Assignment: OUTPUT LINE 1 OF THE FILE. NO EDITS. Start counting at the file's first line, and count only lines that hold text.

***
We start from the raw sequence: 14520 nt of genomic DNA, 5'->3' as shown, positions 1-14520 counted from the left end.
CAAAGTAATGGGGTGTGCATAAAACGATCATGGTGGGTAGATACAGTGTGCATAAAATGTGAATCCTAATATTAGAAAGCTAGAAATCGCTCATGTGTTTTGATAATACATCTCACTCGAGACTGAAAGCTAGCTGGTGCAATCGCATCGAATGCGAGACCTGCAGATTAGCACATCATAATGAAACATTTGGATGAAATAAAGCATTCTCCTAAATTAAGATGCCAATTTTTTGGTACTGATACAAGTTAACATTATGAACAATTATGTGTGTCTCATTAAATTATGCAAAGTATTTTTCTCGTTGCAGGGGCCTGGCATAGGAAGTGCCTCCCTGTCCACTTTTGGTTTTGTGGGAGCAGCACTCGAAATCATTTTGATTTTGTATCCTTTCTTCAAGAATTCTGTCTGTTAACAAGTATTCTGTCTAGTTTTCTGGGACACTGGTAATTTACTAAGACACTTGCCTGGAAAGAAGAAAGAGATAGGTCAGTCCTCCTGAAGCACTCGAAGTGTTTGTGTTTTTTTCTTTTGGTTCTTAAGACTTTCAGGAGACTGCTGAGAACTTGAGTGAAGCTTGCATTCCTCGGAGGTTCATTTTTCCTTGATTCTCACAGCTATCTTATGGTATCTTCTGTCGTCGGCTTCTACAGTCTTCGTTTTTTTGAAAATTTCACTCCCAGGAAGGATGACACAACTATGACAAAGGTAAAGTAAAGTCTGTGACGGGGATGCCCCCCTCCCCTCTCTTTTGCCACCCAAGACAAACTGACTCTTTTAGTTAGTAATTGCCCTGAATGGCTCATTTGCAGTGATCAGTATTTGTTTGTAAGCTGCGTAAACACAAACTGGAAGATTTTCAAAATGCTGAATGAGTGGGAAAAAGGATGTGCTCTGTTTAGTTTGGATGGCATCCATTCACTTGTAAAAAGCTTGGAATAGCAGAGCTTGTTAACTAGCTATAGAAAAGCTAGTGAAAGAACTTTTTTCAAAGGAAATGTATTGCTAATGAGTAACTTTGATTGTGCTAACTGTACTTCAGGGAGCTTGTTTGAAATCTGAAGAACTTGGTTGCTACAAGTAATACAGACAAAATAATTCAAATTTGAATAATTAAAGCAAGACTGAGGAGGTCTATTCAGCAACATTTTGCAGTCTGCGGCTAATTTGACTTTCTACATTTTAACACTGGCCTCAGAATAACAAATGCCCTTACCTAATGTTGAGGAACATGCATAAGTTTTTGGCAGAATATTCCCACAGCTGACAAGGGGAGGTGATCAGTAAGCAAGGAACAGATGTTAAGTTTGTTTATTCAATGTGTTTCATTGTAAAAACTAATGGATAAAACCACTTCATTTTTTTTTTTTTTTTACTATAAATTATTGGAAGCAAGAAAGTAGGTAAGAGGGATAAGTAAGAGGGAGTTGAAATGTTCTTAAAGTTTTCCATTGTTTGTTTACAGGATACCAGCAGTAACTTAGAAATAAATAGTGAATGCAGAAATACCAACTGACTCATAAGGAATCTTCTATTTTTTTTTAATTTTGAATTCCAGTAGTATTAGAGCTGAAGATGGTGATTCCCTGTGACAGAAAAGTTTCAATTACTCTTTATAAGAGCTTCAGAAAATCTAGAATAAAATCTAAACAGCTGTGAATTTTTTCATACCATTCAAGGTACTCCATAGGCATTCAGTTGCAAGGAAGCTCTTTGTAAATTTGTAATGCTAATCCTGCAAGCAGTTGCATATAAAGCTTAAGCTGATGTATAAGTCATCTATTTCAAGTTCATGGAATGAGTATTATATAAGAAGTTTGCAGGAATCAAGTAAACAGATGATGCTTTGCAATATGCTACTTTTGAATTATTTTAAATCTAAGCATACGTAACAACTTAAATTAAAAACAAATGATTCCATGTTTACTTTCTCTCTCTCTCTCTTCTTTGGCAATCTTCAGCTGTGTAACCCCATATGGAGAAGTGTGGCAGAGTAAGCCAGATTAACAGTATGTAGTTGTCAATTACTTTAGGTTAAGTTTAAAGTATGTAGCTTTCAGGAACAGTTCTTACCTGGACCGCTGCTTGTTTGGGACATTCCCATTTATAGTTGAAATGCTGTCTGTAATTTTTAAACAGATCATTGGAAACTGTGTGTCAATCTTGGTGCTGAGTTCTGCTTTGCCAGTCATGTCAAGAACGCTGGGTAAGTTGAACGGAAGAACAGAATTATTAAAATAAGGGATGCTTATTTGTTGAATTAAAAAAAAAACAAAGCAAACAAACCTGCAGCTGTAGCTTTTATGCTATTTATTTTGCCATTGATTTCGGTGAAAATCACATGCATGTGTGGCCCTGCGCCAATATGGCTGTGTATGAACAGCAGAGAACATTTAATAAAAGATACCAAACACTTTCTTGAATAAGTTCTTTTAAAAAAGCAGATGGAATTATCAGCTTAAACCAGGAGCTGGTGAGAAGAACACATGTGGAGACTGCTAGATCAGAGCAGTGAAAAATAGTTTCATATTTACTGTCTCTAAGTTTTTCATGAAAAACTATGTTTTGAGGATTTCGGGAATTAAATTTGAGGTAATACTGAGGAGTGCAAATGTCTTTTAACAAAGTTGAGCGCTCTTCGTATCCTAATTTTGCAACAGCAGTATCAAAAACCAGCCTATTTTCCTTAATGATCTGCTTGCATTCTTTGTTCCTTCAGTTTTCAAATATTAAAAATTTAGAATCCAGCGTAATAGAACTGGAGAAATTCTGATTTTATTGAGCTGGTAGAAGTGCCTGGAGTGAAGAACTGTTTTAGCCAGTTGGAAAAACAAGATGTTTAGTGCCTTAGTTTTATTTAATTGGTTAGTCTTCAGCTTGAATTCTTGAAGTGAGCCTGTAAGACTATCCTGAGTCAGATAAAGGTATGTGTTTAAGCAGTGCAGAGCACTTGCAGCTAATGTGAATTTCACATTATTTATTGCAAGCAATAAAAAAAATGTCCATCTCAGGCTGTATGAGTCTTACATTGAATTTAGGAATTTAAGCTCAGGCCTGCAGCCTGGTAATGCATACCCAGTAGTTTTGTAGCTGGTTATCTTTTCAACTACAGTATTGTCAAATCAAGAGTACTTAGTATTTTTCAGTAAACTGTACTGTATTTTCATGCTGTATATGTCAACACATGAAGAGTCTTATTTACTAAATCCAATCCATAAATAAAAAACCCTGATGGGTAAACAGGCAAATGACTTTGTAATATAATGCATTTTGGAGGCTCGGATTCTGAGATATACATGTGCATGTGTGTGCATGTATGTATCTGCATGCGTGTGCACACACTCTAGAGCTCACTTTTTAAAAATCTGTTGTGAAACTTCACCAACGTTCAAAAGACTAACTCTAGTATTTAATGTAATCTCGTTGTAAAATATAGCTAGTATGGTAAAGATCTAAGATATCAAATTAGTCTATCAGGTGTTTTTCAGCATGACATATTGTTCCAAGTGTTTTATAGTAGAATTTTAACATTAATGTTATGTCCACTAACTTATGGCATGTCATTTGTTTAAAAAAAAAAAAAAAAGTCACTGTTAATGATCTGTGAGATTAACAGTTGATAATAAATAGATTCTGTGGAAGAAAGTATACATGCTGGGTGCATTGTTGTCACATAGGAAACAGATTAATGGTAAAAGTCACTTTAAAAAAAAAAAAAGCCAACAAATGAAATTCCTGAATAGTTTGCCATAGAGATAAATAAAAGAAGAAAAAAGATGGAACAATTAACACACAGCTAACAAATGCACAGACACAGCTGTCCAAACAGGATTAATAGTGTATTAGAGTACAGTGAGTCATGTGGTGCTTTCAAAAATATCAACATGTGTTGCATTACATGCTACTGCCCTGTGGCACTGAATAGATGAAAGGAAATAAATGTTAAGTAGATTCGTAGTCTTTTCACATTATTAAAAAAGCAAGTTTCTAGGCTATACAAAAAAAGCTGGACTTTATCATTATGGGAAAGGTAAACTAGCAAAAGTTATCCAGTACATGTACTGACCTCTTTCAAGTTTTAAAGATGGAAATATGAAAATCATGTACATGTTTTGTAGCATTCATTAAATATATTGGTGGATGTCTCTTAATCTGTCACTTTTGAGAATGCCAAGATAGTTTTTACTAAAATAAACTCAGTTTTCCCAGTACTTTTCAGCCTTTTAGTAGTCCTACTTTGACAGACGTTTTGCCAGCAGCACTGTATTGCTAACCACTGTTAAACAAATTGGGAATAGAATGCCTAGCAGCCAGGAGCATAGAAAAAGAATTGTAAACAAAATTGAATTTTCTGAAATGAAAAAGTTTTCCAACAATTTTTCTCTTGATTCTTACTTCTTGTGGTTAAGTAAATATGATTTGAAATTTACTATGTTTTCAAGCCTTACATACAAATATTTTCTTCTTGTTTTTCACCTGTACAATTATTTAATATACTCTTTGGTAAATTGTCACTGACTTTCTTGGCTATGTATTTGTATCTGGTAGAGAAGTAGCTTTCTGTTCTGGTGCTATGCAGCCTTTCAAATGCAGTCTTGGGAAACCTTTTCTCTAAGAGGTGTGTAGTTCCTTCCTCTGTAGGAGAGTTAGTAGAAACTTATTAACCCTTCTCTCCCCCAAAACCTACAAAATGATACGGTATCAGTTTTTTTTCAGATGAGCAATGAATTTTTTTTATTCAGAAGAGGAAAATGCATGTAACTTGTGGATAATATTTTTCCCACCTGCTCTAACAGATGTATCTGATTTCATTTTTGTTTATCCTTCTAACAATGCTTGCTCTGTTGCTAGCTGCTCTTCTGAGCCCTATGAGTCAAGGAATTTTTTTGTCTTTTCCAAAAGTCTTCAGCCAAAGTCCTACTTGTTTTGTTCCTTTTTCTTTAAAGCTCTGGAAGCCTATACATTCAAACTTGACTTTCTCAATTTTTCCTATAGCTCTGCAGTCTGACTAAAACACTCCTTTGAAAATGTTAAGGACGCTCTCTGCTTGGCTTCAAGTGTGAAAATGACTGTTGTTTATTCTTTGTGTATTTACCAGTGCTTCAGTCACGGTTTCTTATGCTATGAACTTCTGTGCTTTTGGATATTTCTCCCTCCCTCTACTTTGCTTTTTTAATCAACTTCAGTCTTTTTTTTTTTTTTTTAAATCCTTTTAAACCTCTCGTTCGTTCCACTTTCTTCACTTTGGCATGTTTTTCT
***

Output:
We start from the raw sequence: 14520 nt of genomic DNA, 5'->3' as shown, positions 1-14520 counted from the left end.